Starz Play’s Hollywood content is also now complementing the Arabic and Turkish content selection on Jawwy TV, with a single sign on to access it all. “Although we make less money per subscriber combining with Jawwy than going direct to consumer, we reach more customers, and also keep full visibility – we can see what customers watch on the platform,” Sheikh says.
Partnership with telcos is also key to expansion for Kuala Lumpur-based OTT service Iflix, which entered the Middle East market in 2017. This year it has moved its regional headquarters to Cairo, because, says John Saad, CEO of Iflix MENA, “Egypt is the hub of content creation in the Middle East and North Africa, and is one of our key markets, along with Saudi Arabia and Morocco”.
This year it launched version 3.0 of the Iflix app, and with it a two-tier access model, one focusing on SVOD and another free, advertising supported service. As well as Hollywood, Korean and Bollywood content on-demand, Iflix is also now offering live free-to-air TV, with Afro Urban media group Trace being the first to climb onboard with its Urban and Sports Stars channels.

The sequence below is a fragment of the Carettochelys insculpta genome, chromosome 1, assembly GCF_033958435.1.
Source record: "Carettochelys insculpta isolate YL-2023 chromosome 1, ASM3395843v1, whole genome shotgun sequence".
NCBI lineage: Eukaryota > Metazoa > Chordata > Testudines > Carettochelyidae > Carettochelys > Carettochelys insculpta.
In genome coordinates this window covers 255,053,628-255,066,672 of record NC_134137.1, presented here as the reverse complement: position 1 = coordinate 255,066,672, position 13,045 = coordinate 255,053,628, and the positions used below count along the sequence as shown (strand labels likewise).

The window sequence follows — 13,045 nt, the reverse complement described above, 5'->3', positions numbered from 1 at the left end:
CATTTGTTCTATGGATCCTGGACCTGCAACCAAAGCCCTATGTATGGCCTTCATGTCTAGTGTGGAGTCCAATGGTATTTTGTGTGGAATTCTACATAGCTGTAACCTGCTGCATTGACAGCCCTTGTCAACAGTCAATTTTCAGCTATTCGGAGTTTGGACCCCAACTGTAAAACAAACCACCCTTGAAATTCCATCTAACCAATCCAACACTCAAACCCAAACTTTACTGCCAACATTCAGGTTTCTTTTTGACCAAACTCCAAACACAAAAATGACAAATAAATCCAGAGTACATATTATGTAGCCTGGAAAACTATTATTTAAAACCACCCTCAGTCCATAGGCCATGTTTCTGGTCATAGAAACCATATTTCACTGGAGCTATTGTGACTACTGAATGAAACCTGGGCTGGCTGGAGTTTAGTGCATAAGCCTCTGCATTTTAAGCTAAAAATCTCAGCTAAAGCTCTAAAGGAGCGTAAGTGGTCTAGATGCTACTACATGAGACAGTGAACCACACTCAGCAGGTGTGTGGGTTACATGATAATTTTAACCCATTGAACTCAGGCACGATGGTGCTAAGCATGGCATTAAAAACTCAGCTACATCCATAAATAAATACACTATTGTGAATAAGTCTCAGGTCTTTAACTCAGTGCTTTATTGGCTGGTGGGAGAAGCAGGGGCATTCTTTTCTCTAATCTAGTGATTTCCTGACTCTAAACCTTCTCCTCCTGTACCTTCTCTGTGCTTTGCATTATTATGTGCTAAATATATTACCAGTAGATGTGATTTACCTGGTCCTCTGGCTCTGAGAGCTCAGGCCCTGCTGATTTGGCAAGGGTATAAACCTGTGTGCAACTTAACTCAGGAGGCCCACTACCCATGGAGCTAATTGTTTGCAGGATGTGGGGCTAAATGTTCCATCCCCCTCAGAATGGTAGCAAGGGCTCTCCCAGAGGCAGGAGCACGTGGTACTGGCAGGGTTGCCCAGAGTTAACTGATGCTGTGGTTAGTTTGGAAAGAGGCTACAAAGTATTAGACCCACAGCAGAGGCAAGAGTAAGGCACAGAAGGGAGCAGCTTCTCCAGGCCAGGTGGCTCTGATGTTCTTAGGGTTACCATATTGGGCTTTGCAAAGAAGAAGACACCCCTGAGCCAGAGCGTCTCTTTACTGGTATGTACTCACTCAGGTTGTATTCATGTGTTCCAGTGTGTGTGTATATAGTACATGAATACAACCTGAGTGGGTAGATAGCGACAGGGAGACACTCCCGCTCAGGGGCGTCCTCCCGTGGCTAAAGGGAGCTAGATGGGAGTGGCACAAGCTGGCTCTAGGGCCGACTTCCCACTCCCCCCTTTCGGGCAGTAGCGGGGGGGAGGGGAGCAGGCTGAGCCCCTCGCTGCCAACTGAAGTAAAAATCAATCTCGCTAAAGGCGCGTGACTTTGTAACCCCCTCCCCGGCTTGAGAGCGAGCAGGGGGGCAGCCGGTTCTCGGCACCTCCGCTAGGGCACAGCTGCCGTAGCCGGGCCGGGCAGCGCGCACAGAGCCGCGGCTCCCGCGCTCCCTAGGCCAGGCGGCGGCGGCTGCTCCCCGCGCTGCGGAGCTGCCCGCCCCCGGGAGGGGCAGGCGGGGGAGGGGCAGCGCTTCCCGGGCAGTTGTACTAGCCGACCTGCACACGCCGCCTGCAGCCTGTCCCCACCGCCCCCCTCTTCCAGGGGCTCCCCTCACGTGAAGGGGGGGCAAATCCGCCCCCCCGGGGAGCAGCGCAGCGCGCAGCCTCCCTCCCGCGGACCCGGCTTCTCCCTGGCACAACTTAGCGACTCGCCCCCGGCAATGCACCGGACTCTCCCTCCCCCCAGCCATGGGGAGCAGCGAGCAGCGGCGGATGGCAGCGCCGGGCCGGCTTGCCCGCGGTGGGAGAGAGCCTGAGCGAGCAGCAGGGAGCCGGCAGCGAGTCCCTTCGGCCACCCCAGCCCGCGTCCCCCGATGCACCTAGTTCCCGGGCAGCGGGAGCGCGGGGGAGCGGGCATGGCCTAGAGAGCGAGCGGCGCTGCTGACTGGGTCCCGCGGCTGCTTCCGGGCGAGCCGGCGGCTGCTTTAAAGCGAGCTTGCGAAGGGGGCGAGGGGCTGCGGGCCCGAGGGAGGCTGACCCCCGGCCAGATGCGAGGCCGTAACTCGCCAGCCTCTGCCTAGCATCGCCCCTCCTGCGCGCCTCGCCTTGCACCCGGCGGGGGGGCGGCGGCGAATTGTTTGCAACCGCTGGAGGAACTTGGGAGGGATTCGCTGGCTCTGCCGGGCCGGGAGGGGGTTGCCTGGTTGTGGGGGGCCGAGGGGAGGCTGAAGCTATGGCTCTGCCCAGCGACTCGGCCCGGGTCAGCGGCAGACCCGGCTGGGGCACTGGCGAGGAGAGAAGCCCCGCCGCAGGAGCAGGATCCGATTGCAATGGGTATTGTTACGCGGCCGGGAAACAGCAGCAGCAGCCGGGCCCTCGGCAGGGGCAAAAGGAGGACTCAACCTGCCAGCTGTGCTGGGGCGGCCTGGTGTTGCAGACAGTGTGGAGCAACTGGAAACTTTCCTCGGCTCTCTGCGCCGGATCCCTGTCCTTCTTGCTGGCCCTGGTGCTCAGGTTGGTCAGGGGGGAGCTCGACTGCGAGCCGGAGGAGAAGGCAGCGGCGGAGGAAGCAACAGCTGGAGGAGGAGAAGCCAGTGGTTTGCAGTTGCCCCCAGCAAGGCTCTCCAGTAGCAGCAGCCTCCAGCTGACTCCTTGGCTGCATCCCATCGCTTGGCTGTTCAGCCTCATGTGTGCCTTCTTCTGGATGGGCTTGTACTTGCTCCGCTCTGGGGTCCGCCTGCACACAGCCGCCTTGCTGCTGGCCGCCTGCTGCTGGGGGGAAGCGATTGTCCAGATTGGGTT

Already teamed with Zain, this year Iflix announced partnerships with Vodafone Egypt and Moroccan mobile operator Inwi, which are now both offering the VOD service at preferable rates.
Available from US$2 to $4 per month, depending on the market, Iflix has also initiated a daily pricing offer in Egypt to help boost its appeal. While daily subscriptions are only currently available in Egypt, it is a model iflix is looking to expand in other MENA markets.
(Local) content is king
Like the other VOD providers in the region, Iflix is on a learning journey, says Saad. There have been noticeable benefits in introducing mobile wallet payment options and providing locally relevant content. To which end it is currently in talks with writers and talent in its three target markets, along with producers of both classical and short form content production.
“When we offer Asian and western content in MENA we always offer subtitles. But there is always a higher attraction to local content because of the familiar language and cultural references. To attract the masses, and crack the market, we need local content,” says Saad.